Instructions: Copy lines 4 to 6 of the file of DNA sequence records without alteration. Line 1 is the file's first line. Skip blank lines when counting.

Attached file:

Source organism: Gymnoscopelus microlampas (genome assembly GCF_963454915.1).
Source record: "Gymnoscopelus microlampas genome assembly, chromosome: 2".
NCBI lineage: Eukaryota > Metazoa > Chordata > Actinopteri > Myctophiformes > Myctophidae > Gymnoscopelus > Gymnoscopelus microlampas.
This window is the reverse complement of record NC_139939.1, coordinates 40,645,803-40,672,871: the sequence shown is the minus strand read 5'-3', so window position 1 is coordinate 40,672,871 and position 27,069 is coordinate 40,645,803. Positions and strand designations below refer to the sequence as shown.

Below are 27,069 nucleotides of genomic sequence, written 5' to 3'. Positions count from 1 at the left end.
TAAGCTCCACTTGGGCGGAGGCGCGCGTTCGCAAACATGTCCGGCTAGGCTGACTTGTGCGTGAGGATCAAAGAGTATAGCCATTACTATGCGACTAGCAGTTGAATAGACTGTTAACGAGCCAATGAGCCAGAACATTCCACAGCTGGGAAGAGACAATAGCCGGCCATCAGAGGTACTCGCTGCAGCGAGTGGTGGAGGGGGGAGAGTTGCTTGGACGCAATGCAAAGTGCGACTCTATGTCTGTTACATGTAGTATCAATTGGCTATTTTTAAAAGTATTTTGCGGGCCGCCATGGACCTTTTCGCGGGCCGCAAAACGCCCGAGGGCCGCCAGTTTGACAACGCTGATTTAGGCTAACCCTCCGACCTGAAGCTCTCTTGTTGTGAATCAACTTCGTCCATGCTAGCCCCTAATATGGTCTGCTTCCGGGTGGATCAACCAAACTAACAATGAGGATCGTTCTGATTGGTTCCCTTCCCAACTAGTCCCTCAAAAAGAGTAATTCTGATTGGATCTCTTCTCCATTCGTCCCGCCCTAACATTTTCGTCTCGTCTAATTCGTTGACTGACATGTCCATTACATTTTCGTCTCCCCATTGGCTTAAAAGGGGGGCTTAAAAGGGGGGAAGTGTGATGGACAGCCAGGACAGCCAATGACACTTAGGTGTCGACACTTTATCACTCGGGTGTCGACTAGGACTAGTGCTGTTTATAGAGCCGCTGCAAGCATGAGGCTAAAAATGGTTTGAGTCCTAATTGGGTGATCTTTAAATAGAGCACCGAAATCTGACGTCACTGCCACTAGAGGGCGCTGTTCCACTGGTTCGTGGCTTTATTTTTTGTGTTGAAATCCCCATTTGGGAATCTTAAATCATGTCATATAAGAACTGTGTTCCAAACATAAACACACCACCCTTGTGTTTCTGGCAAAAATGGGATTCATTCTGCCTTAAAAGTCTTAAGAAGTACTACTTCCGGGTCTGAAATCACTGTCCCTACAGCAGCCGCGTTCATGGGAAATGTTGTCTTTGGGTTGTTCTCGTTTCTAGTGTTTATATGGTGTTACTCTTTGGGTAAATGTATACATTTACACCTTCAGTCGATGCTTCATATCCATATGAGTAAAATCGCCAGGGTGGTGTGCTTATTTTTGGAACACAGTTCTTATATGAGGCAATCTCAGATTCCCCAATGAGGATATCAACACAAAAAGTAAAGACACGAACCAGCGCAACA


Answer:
This window is the reverse complement of record NC_139939.1, coordinates 40,645,803-40,672,871: the sequence shown is the minus strand read 5'-3', so window position 1 is coordinate 40,672,871 and position 27,069 is coordinate 40,645,803. Positions and strand designations below refer to the sequence as shown.

Below are 27,069 nucleotides of genomic sequence, written 5' to 3'. Positions count from 1 at the left end.
TAAGCTCCACTTGGGCGGAGGCGCGCGTTCGCAAACATGTCCGGCTAGGCTGACTTGTGCGTGAGGATCAAAGAGTATAGCCATTACTATGCGACTAGCAGTTGAATAGACTGTTAACGAGCCAATGAGCCAGAACATTCCACAGCTGGGAAGAGACAATAGCCGGCCATCAGAGGTACTCGCTGCAGCGAGTGGTGGAGGGGGGAGAGTTGCTTGGACGCAATGCAAAGTGCGACTCTATGTCTGTTACATGTAGTATCAATTGGCTATTTTTAAAAGTATTTTGCGGGCCGCCATGGACCTTTTCGCGGGCCGCAAAACGCCCGAGGGCCGCCAGTTTGACAACGCTGATTTAGGCTAACCCTCCGACCTGAAGCTCTCTTGTTGTGAATCAACTTCGTCCATGCTAGCCCCTAATATGGTCTGCTTCCGGGTGGATCAACCAAACTAACAATGAGGATCGTTCTGATTGGTTCCCTTCCCAACTAGTCCCTCAAAAAGAGTAATTCTGATTGGATCTCTTCTCCATTCGTCCCGCCCTAACATTTTCGTCTCGTCTAATTCGTTGACTGACATGTCCATTACATTTTCGTCTCCCCATTGGCTTAAAAGGGGGGCTTAAAAGGGGGGAAGTGTGATGGACAGCCAGGACAGCCAATGACACTTAGGTGTCGACACTTTATCACTCGGGTGTCGACTAGGACTAGTGCTGTTTATAGAGCCGCTGCAAGCATGAGGCTAAAAATGGTTTGAGTCCTAATTGGGTGATCTTTAAATAGAGCACCGAAATCTGACGTCACTGCCACTAGAGGGCGCTGTTCCACTGGTTCGTGGCTTTATTTTTTGTGTTGAAATCCCCATTTGGGAATCTTAAATCATGTCATATAAGAACTGTGTTCCAAACATAAACACACCACCCTTGTGTTTCTGGCAAAAATGGGATTCATTCTGCCTTAAAAGTCTTAAGAAGTACTACTTCCGGGTCTGAAATCACTGTCCCTACAGCAGCCGCGTTCATGGGAAATGTTGTCTTTGGGTTGTTCTCGTTTCTAGTGTTTATATGGTGTTACTCTTTGGGTAAATGTATACATTTACACCTTCAGTCGATGCTTCATATCCATATGAGTAAAATCGCCAGGGTGGTGTGCTTATTTTTGGAACACAGTTCTTATATGAGGCAATCTCAGATTCCCCAATGAGGATATCAACACAAAAAGTAAAGACACGAACCAGCGCAACA